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A coalition of citizens' groups led by Middlesex County Sheriff John Buckley yesterday filed an initiative petition with Massachusetts Secretary of State Paul Guzzi that would ban handguns in Massachusetts.
Buckley said yesterday the measure "would not be a cure-all" for crime, but said it would "measurably reduce deaths" from the "deadly handgun."
If Guzzi certifies 55,644 of the over 98,000 signatures on the petition, the petition will go before the state Legislature to be ratified into law.
Should the legislature fail to pass the measure by May 5, 1976, the coalition must gather 9274 more signatures to put the issue on the November, 1976, state ballot.
Buckley said, "It's going to be difficult to get the legislature to pass the measure." He added he is "confident it will pass next November" in the proposed state-wide referendum.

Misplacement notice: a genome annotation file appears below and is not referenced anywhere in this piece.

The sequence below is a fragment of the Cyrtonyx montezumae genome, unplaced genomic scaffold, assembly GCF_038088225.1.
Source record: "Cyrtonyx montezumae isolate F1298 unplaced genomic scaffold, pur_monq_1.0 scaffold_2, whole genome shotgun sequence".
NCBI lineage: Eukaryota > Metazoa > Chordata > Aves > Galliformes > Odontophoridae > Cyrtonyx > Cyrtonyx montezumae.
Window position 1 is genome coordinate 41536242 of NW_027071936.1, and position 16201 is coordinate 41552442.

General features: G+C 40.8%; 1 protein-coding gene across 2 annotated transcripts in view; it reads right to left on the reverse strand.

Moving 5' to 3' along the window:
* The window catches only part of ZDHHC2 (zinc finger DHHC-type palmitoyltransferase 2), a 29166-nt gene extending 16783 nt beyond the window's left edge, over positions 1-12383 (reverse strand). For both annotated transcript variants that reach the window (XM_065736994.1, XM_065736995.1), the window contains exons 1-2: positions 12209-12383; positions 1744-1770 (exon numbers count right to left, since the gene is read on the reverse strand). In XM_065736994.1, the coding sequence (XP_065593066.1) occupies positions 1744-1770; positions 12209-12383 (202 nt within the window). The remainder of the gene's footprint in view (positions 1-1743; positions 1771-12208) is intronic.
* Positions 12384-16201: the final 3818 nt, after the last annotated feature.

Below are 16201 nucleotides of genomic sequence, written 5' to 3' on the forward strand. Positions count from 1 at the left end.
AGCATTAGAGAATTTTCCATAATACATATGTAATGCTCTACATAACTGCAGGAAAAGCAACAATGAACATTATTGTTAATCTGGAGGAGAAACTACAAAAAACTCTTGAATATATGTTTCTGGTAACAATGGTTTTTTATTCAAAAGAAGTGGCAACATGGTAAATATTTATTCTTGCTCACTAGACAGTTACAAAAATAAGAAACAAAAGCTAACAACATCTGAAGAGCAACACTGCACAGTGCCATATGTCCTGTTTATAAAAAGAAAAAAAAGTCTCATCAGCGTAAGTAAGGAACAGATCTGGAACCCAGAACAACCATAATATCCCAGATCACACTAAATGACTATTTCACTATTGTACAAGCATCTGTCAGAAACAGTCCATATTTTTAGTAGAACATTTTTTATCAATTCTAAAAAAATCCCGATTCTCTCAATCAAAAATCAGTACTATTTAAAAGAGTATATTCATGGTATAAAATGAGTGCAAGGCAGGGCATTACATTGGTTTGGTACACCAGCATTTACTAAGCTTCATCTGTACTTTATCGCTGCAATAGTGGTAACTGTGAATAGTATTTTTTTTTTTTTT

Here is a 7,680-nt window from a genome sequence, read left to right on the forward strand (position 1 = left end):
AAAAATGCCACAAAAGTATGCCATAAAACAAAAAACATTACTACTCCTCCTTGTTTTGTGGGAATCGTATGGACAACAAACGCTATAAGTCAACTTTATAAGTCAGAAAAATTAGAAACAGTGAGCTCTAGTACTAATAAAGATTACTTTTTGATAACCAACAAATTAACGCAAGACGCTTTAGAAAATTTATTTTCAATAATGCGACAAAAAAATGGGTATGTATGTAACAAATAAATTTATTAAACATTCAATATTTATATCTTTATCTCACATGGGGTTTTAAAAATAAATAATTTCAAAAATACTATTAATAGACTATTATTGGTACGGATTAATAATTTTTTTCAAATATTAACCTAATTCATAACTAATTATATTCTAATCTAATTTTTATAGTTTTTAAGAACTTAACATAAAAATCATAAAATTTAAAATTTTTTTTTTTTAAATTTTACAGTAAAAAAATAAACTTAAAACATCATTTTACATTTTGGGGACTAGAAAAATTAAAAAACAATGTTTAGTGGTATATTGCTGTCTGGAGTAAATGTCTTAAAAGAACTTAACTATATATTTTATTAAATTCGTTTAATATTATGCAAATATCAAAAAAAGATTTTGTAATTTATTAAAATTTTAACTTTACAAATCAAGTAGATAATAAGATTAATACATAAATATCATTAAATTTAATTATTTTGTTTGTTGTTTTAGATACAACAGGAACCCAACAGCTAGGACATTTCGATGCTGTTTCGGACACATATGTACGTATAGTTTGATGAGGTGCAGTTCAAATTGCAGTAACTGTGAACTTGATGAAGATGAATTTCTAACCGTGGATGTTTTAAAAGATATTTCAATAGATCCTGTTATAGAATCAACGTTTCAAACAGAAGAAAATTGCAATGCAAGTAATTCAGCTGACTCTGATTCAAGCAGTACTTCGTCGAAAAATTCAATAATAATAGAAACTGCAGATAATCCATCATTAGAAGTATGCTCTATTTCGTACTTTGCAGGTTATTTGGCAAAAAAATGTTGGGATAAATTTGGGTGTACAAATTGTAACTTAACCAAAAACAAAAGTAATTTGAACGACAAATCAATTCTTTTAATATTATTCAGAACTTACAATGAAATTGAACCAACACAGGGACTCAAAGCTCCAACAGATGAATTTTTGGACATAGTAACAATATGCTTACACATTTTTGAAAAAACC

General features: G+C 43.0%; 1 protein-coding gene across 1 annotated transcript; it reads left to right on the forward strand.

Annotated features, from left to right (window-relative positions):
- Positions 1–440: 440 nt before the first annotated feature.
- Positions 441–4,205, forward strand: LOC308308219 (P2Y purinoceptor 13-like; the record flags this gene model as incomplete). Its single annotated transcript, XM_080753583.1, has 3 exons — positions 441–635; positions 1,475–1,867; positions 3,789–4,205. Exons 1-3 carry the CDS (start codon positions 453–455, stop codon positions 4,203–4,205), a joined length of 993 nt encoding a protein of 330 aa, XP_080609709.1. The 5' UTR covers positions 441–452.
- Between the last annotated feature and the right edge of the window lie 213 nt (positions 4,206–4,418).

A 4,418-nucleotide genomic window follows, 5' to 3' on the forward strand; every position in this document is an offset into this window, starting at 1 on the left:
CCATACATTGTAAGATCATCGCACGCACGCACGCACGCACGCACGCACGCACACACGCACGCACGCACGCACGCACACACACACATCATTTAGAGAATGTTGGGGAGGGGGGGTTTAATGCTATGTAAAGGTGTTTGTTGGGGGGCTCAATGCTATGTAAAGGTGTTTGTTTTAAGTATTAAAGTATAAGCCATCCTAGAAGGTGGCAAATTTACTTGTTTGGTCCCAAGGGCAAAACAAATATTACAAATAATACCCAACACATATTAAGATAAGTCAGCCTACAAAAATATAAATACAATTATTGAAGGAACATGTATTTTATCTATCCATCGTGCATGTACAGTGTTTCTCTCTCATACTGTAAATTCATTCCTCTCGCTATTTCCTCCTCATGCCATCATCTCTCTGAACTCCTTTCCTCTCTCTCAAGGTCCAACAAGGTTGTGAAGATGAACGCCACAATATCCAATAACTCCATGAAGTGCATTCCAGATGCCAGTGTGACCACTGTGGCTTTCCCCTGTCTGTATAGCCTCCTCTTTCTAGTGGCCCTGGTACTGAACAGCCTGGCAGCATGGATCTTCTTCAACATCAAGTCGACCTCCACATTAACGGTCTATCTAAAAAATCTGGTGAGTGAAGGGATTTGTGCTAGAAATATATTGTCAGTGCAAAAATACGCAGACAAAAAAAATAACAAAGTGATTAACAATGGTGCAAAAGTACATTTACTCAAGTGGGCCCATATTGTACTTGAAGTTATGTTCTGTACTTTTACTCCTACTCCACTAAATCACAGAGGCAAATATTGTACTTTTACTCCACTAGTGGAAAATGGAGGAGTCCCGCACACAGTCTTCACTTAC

"These signatures indicate that people do want to improve the quality of life around them and that they want to save human lives," Buckley said.
State Sen. Jack H. Backman of Brookline said yesterday, "The legislature has not been responsive to banning handguns in the past. I don't have high hopes for its passage this time."
A bill to ban all handguns in Massachusetts was defeated 196-24 in the House and 30-5 in the Senate earlier this year.
Groups leading the petition drive include People vs. Handguns, The Crime and Justice Foundation, The League of Women Voters, Citizens for Participation in Political Action, and the Massachusetts Federation of Women's Clubs.
The law would prohibit private ownership of firearms with a barrel of less than 16 inches.
The police, the military, and historical societies and museums would be exempt from the ban.
If passed, the law would create a 180-day period during which people owning handguns would turn them in to the Department of Public Safety for compensation.
The law "would cost from $20 million up" in state payment for the estimated 300,000 to 600,000 handguns in Massachusetts, Buckley added
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